By Franca Quarneti via El Planteo

Texas, one of the most conservative states in the U.S. seems to be moving one step forward and two steps back when it comes to civil liberties; in this case, marijuana and abortion.

On the one hand, the state is loosening its policies regarding cannabis, starting with changes to state law allowing more eligible patients to request a prescription for medical cannabis. In addition, a Texas court declared unconstitutional a law prohibiting the smoking of hemp.

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Despite these more progressive policies, a law banning abortion after six weeks went into effect statewide on Wednesday. It’s one of the strictest abortion laws in the United States, especially in view of the fact that most women are unaware that they are pregnant in the first six weeks.

The new law allows citizens to report abortion providers and gives them a reward of at least $10,000 if the lawsuit is successful.

President Joe Biden called the law “extreme” and said it “blatantly violates” the constitutional right to abortion.

Meanwhile, More Patients Have Access to Medical Marijuana In Texas

Thanks to changes in state law, patients with any type of cancer can now request a prescription for low-THC marijuana. Until recently, the treatment was reserved for people with terminal cancer.

In addition, patients suffering from post-traumatic stress disorder (PTSD) are also eligible now.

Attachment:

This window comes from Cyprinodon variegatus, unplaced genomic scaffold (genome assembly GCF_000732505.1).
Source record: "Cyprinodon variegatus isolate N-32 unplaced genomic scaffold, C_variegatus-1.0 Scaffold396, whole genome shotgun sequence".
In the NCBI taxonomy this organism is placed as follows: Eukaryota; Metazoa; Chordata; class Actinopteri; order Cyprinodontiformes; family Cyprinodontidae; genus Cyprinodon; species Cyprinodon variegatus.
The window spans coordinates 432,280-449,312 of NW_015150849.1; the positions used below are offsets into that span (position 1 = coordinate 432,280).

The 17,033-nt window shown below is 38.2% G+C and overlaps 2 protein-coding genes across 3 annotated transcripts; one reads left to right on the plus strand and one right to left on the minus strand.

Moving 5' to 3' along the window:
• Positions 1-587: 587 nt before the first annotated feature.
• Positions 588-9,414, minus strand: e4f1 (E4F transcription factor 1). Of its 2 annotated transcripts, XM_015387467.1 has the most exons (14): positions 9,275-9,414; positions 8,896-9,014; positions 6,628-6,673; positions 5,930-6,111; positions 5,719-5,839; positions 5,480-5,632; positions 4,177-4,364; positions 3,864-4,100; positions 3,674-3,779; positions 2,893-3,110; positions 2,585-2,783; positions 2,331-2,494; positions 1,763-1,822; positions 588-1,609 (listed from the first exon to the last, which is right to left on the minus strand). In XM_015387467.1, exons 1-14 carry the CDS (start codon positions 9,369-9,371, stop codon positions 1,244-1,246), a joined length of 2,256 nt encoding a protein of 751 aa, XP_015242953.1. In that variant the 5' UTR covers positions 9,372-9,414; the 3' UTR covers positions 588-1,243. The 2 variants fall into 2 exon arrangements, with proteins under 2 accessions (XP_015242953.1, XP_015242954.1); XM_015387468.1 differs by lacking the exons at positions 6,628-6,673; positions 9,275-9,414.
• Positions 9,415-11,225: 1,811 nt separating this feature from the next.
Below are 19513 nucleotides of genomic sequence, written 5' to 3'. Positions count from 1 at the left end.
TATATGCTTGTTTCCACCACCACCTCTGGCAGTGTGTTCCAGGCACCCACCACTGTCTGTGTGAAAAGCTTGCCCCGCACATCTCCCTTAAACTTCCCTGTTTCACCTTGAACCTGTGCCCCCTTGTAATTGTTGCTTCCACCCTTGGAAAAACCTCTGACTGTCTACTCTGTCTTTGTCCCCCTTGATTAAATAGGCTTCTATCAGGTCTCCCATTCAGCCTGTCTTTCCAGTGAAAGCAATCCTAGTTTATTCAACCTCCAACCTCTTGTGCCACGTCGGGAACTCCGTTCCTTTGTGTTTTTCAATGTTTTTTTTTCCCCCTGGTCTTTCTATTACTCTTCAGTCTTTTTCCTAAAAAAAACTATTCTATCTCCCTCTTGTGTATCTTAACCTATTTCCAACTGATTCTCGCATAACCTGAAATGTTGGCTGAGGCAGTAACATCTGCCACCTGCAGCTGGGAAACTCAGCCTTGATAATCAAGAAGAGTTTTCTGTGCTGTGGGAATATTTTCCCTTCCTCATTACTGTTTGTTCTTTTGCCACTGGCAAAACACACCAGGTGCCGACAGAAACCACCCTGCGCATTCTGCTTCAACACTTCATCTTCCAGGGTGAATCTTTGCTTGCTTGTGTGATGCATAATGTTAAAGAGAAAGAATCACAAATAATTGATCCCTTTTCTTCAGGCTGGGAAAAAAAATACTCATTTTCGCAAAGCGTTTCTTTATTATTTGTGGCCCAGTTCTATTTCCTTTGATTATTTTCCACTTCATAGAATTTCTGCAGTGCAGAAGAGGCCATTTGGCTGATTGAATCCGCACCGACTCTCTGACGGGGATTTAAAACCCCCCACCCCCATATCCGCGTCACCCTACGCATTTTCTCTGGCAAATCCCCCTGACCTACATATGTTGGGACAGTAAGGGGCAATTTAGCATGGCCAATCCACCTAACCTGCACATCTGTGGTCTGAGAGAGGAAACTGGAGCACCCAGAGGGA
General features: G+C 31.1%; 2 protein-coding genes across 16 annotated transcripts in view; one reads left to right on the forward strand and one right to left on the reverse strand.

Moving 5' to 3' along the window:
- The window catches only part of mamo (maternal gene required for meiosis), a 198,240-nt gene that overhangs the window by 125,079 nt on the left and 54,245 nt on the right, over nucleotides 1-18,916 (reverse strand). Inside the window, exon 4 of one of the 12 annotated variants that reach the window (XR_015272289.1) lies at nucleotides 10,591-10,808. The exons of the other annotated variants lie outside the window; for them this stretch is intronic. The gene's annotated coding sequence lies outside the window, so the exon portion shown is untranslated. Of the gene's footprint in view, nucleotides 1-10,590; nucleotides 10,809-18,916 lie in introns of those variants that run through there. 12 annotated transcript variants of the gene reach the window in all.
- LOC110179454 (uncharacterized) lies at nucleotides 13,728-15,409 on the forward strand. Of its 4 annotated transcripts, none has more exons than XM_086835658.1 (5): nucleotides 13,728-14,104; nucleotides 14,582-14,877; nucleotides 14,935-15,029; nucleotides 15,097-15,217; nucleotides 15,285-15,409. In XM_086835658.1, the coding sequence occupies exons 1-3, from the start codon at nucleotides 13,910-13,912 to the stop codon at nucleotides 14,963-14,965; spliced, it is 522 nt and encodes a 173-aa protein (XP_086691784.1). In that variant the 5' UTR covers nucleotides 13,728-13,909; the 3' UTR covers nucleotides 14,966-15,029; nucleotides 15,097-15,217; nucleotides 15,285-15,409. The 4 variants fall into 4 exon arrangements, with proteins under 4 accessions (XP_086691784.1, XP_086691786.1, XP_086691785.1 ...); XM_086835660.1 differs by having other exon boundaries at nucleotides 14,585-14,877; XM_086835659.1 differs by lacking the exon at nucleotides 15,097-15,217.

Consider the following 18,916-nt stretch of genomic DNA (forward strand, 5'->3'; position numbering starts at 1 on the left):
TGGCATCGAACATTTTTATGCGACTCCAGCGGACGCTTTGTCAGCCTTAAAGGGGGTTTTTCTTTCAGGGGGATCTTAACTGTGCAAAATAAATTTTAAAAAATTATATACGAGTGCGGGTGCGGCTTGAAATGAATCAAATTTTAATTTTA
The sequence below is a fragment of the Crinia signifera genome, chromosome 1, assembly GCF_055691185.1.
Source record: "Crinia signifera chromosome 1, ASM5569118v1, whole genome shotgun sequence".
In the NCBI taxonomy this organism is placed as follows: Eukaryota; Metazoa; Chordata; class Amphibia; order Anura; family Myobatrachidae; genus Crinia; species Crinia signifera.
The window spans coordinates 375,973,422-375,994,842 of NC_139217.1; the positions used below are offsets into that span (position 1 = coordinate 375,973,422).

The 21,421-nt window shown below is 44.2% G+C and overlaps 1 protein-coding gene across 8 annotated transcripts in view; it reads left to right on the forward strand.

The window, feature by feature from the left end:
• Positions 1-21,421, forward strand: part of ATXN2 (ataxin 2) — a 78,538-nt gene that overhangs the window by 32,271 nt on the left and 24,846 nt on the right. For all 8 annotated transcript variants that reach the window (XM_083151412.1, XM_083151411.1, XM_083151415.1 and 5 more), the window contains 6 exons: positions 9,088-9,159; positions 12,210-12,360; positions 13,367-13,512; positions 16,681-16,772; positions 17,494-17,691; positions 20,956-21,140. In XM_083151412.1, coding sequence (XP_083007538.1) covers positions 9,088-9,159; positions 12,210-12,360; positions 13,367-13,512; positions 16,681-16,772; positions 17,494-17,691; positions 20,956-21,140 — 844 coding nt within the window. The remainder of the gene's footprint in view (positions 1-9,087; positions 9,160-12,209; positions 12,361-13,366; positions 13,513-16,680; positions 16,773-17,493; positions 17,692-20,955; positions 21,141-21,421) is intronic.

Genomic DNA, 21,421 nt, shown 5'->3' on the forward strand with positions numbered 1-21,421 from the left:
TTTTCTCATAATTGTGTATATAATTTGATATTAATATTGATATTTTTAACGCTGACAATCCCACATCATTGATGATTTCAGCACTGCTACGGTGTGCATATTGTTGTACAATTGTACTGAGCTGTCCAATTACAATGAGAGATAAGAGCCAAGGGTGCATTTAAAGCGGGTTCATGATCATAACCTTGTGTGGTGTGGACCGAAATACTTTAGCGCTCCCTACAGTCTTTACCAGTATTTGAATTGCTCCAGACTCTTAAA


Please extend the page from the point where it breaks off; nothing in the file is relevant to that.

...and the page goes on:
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“We still have a long way to go in Texas, but I think we can still help Texans a lot more by expanding their ability to get the medication,” said Dr. Francisco Daniel Medrano, of CannaMedRx, a medical cannabis clinic in Houston.

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“We’re very happy to be able to help Texans, particularly our veterans with PTSD,” Medrano added in remarks picked up by Click 2 Houston.

Texas Hemp Smoking Ban

Judge Livingston of the 261st District Court of Texas issued a ruling finding that the law prohibiting “the processing or manufacture of a consumable hemp product for smoking” violates the state constitution.

Likewise, the implementing regulation prohibiting the distribution and retail sale of smokable hemp was also deemed invalid by the judge.

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However, Livingston’s ruling did not include justification for the ruling, so the State of Texas could appeal her decision.

As reported by JD Supra, this ruling could inspire challenges to smokable hemp bans in other states, such as Louisiana.

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